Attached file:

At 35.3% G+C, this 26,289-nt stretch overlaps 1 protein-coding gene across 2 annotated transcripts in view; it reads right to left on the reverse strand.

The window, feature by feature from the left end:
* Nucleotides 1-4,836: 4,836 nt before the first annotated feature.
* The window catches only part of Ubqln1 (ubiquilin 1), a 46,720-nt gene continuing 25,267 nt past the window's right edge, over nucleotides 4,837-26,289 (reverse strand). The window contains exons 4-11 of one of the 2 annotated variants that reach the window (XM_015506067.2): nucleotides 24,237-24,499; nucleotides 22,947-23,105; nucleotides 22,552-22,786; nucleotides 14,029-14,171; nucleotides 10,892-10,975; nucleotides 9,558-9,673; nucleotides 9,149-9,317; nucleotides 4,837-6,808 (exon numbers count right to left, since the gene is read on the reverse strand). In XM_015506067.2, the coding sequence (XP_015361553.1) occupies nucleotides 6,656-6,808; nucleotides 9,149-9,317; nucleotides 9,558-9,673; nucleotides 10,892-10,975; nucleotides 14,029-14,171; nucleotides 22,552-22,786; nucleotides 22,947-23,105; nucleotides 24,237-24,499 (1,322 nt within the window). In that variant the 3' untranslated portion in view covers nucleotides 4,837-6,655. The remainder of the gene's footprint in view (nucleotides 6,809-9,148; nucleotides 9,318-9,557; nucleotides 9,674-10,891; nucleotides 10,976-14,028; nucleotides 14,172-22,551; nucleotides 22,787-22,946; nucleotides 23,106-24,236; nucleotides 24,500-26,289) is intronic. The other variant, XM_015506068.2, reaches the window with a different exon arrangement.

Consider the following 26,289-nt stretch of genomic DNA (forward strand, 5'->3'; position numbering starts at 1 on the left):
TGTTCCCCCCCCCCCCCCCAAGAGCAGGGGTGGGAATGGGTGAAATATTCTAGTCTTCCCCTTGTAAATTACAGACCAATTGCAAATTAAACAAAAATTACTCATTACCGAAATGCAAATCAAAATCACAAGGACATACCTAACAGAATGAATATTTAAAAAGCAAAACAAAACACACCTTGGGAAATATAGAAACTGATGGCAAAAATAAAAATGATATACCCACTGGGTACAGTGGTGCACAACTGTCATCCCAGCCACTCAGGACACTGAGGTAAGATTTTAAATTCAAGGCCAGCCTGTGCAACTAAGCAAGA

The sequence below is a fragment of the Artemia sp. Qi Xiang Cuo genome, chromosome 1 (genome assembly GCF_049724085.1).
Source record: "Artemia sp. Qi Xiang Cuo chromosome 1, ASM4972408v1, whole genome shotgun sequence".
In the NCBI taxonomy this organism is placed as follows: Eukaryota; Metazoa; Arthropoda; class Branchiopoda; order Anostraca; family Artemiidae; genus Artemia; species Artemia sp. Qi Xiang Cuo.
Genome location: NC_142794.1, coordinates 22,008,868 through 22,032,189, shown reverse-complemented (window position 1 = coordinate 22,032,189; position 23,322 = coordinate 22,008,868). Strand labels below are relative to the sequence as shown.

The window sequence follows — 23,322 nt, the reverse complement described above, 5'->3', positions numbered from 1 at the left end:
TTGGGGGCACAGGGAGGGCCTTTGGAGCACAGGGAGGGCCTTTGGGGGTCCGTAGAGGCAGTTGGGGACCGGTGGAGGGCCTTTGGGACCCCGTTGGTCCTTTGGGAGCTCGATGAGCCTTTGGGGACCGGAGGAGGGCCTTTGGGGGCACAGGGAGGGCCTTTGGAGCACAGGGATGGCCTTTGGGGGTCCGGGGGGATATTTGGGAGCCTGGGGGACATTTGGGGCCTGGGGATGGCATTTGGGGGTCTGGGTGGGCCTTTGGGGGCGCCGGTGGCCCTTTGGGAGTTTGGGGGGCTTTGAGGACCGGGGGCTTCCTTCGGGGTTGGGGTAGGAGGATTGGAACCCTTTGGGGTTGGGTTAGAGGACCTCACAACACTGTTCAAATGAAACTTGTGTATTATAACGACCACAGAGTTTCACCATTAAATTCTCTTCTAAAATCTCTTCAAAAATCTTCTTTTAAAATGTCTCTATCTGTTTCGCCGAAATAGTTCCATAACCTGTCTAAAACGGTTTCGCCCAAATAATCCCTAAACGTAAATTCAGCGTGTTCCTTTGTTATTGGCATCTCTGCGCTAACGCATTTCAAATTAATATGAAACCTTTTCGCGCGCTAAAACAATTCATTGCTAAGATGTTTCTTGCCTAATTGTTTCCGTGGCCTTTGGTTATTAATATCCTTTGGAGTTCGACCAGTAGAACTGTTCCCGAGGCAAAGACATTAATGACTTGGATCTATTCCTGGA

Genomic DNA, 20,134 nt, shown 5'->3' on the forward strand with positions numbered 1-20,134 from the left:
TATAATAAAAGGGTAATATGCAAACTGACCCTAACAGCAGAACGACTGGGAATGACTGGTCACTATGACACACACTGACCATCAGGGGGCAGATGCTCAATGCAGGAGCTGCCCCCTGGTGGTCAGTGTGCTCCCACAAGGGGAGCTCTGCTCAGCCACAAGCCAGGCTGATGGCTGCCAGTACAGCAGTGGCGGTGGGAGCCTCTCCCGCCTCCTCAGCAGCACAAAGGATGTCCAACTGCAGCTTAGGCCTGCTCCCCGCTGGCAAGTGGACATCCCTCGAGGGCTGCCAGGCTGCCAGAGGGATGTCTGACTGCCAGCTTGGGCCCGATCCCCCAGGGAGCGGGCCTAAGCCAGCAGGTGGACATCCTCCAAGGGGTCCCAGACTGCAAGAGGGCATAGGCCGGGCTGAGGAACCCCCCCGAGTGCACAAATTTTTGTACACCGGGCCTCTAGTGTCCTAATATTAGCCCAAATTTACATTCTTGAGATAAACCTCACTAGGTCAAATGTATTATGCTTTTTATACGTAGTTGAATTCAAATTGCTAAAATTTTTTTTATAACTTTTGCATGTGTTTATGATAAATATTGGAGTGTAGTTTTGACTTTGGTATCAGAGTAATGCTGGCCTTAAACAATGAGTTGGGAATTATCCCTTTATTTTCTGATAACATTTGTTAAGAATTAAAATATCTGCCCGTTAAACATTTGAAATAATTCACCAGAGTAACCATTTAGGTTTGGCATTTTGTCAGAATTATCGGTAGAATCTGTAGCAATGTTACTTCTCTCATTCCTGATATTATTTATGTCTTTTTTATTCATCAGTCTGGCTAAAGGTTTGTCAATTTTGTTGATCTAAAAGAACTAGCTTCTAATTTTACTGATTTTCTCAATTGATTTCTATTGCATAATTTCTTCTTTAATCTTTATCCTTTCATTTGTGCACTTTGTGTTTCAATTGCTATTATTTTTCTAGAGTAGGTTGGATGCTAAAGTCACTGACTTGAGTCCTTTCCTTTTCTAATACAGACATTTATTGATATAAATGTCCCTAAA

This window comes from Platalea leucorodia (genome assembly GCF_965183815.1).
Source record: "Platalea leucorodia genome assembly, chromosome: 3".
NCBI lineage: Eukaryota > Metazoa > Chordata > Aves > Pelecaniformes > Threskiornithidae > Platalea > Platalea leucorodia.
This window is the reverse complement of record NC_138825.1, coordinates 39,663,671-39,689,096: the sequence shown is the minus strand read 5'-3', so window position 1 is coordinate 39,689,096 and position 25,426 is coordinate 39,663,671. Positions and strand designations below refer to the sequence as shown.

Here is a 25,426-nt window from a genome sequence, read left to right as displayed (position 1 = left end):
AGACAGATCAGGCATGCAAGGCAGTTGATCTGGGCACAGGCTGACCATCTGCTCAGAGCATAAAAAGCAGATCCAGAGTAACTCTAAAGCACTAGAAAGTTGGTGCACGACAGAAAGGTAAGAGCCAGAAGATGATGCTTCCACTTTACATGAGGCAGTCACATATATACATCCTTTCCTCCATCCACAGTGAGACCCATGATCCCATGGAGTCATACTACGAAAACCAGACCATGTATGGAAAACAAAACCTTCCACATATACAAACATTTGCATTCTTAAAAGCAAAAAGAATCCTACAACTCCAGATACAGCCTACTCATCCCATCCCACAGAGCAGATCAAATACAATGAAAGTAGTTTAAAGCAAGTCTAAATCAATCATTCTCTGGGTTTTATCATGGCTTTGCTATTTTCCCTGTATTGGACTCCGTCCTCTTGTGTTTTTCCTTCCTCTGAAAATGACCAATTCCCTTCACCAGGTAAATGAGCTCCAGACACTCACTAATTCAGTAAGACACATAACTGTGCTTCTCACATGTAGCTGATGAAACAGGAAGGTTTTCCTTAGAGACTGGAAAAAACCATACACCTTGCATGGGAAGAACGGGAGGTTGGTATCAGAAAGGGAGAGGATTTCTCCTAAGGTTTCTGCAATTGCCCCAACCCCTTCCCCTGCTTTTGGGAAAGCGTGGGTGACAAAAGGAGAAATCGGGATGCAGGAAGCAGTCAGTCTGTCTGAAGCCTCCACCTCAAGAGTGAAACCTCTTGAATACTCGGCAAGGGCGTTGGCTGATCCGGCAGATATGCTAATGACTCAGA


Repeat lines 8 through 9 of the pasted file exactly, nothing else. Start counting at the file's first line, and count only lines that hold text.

Source record: "Artemia sp. Qi Xiang Cuo chromosome 1, ASM4972408v1, whole genome shotgun sequence".
In the NCBI taxonomy this organism is placed as follows: Eukaryota; Metazoa; Arthropoda; class Branchiopoda; order Anostraca; family Artemiidae; genus Artemia; species Artemia sp. Qi Xiang Cuo.